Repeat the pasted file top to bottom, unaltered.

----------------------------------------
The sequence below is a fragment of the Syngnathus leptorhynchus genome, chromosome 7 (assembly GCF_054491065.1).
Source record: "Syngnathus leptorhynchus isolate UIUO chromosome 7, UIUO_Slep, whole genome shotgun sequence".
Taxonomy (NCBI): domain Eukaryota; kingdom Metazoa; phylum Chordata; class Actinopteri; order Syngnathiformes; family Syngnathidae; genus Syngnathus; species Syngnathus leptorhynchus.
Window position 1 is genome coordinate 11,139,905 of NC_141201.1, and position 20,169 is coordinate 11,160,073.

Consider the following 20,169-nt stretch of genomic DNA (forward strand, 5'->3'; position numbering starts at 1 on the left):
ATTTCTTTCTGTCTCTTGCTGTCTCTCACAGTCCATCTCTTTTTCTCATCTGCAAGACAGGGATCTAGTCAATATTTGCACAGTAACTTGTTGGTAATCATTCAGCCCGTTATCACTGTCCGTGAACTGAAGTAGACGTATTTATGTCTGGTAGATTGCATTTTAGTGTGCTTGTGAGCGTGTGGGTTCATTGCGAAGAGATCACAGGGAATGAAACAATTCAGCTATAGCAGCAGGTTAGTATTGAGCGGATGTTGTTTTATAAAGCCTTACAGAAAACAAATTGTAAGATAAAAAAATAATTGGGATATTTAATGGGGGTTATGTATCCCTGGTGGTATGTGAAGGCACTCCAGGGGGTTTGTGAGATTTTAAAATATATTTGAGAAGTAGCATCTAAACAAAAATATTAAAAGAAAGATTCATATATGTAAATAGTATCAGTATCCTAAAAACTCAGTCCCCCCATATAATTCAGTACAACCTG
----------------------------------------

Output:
The sequence below is a fragment of the Syngnathus leptorhynchus genome, chromosome 7 (assembly GCF_054491065.1).
Source record: "Syngnathus leptorhynchus isolate UIUO chromosome 7, UIUO_Slep, whole genome shotgun sequence".
Taxonomy (NCBI): domain Eukaryota; kingdom Metazoa; phylum Chordata; class Actinopteri; order Syngnathiformes; family Syngnathidae; genus Syngnathus; species Syngnathus leptorhynchus.
Window position 1 is genome coordinate 11,139,905 of NC_141201.1, and position 20,169 is coordinate 11,160,073.

Consider the following 20,169-nt stretch of genomic DNA (forward strand, 5'->3'; position numbering starts at 1 on the left):
ATTTCTTTCTGTCTCTTGCTGTCTCTCACAGTCCATCTCTTTTTCTCATCTGCAAGACAGGGATCTAGTCAATATTTGCACAGTAACTTGTTGGTAATCATTCAGCCCGTTATCACTGTCCGTGAACTGAAGTAGACGTATTTATGTCTGGTAGATTGCATTTTAGTGTGCTTGTGAGCGTGTGGGTTCATTGCGAAGAGATCACAGGGAATGAAACAATTCAGCTATAGCAGCAGGTTAGTATTGAGCGGATGTTGTTTTATAAAGCCTTACAGAAAACAAATTGTAAGATAAAAAAATAATTGGGATATTTAATGGGGGTTATGTATCCCTGGTGGTATGTGAAGGCACTCCAGGGGGTTTGTGAGATTTTAAAATATATTTGAGAAGTAGCATCTAAACAAAAATATTAAAAGAAAGATTCATATATGTAAATAGTATCAGTATCCTAAAAACTCAGTCCCCCCATATAATTCAGTACAACCTG